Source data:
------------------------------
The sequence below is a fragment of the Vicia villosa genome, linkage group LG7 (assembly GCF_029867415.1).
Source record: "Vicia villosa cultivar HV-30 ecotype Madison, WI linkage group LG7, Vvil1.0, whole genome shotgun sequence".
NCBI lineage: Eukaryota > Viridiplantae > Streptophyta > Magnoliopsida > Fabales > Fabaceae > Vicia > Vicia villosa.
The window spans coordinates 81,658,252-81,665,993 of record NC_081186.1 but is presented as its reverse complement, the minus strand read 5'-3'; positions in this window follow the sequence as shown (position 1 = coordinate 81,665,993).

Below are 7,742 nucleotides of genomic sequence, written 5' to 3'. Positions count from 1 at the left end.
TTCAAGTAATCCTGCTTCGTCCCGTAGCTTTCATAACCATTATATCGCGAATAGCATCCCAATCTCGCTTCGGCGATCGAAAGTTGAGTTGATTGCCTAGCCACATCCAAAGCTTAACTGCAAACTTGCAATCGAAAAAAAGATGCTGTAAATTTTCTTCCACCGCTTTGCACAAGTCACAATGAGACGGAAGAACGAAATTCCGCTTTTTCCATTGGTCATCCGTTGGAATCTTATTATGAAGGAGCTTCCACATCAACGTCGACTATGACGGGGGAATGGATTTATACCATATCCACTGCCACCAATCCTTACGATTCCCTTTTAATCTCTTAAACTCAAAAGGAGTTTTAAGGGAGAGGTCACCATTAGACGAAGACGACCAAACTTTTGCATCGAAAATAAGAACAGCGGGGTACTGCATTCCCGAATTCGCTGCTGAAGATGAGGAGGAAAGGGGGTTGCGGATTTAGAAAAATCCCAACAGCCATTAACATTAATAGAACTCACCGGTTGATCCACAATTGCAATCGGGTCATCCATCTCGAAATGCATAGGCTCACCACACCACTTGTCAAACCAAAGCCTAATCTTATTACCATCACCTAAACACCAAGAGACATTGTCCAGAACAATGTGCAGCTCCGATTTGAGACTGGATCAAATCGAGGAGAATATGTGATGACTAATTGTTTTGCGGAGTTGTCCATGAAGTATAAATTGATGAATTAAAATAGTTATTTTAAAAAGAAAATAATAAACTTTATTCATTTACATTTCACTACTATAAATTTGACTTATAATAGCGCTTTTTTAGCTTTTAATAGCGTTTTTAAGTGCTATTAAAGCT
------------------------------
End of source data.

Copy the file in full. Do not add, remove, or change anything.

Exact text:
The sequence below is a fragment of the Vicia villosa genome, linkage group LG7 (assembly GCF_029867415.1).
Source record: "Vicia villosa cultivar HV-30 ecotype Madison, WI linkage group LG7, Vvil1.0, whole genome shotgun sequence".
NCBI lineage: Eukaryota > Viridiplantae > Streptophyta > Magnoliopsida > Fabales > Fabaceae > Vicia > Vicia villosa.
The window spans coordinates 81,658,252-81,665,993 of record NC_081186.1 but is presented as its reverse complement, the minus strand read 5'-3'; positions in this window follow the sequence as shown (position 1 = coordinate 81,665,993).

Below are 7,742 nucleotides of genomic sequence, written 5' to 3'. Positions count from 1 at the left end.
TTCAAGTAATCCTGCTTCGTCCCGTAGCTTTCATAACCATTATATCGCGAATAGCATCCCAATCTCGCTTCGGCGATCGAAAGTTGAGTTGATTGCCTAGCCACATCCAAAGCTTAACTGCAAACTTGCAATCGAAAAAAAGATGCTGTAAATTTTCTTCCACCGCTTTGCACAAGTCACAATGAGACGGAAGAACGAAATTCCGCTTTTTCCATTGGTCATCCGTTGGAATCTTATTATGAAGGAGCTTCCACATCAACGTCGACTATGACGGGGGAATGGATTTATACCATATCCACTGCCACCAATCCTTACGATTCCCTTTTAATCTCTTAAACTCAAAAGGAGTTTTAAGGGAGAGGTCACCATTAGACGAAGACGACCAAACTTTTGCATCGAAAATAAGAACAGCGGGGTACTGCATTCCCGAATTCGCTGCTGAAGATGAGGAGGAAAGGGGGTTGCGGATTTAGAAAAATCCCAACAGCCATTAACATTAATAGAACTCACCGGTTGATCCACAATTGCAATCGGGTCATCCATCTCGAAATGCATAGGCTCACCACACCACTTGTCAAACCAAAGCCTAATCTTATTACCATCACCTAAACACCAAGAGACATTGTCCAGAACAATGTGCAGCTCCGATTTGAGACTGGATCAAATCGAGGAGAATATGTGATGACTAATTGTTTTGCGGAGTTGTCCATGAAGTATAAATTGATGAATTAAAATAGTTATTTTAAAAAGAAAATAATAAACTTTATTCATTTACATTTCACTACTATAAATTTGACTTATAATAGCGCTTTTTTAGCTTTTAATAGCGTTTTTAAGTGCTATTAAAGCT